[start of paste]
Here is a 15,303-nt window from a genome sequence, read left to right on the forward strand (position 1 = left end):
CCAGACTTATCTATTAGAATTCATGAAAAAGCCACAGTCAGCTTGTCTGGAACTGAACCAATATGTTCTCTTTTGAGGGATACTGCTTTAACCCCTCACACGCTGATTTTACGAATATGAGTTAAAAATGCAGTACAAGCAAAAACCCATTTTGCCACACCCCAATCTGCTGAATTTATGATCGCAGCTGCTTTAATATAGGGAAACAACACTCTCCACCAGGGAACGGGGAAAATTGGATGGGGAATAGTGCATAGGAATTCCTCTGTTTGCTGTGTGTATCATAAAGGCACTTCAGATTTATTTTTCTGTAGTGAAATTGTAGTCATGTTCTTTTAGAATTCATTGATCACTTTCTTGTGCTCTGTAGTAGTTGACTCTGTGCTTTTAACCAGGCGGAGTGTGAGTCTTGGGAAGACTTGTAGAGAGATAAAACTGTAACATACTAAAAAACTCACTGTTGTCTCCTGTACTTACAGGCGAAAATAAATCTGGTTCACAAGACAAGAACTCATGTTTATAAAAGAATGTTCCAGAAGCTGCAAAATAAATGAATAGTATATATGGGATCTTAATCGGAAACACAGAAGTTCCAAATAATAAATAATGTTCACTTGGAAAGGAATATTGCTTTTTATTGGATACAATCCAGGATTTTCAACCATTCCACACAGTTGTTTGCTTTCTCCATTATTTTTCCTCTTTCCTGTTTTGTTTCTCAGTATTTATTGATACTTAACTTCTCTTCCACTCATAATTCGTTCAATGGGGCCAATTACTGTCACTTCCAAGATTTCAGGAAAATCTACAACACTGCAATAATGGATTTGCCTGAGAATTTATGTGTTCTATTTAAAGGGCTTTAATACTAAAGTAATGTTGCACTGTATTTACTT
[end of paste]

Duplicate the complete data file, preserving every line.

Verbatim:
Here is a 15,303-nt window from a genome sequence, read left to right on the forward strand (position 1 = left end):
CCAGACTTATCTATTAGAATTCATGAAAAAGCCACAGTCAGCTTGTCTGGAACTGAACCAATATGTTCTCTTTTGAGGGATACTGCTTTAACCCCTCACACGCTGATTTTACGAATATGAGTTAAAAATGCAGTACAAGCAAAAACCCATTTTGCCACACCCCAATCTGCTGAATTTATGATCGCAGCTGCTTTAATATAGGGAAACAACACTCTCCACCAGGGAACGGGGAAAATTGGATGGGGAATAGTGCATAGGAATTCCTCTGTTTGCTGTGTGTATCATAAAGGCACTTCAGATTTATTTTTCTGTAGTGAAATTGTAGTCATGTTCTTTTAGAATTCATTGATCACTTTCTTGTGCTCTGTAGTAGTTGACTCTGTGCTTTTAACCAGGCGGAGTGTGAGTCTTGGGAAGACTTGTAGAGAGATAAAACTGTAACATACTAAAAAACTCACTGTTGTCTCCTGTACTTACAGGCGAAAATAAATCTGGTTCACAAGACAAGAACTCATGTTTATAAAAGAATGTTCCAGAAGCTGCAAAATAAATGAATAGTATATATGGGATCTTAATCGGAAACACAGAAGTTCCAAATAATAAATAATGTTCACTTGGAAAGGAATATTGCTTTTTATTGGATACAATCCAGGATTTTCAACCATTCCACACAGTTGTTTGCTTTCTCCATTATTTTTCCTCTTTCCTGTTTTGTTTCTCAGTATTTATTGATACTTAACTTCTCTTCCACTCATAATTCGTTCAATGGGGCCAATTACTGTCACTTCCAAGATTTCAGGAAAATCTACAACACTGCAATAATGGATTTGCCTGAGAATTTATGTGTTCTATTTAAAGGGCTTTAATACTAAAGTAATGTTGCACTGTATTTACTT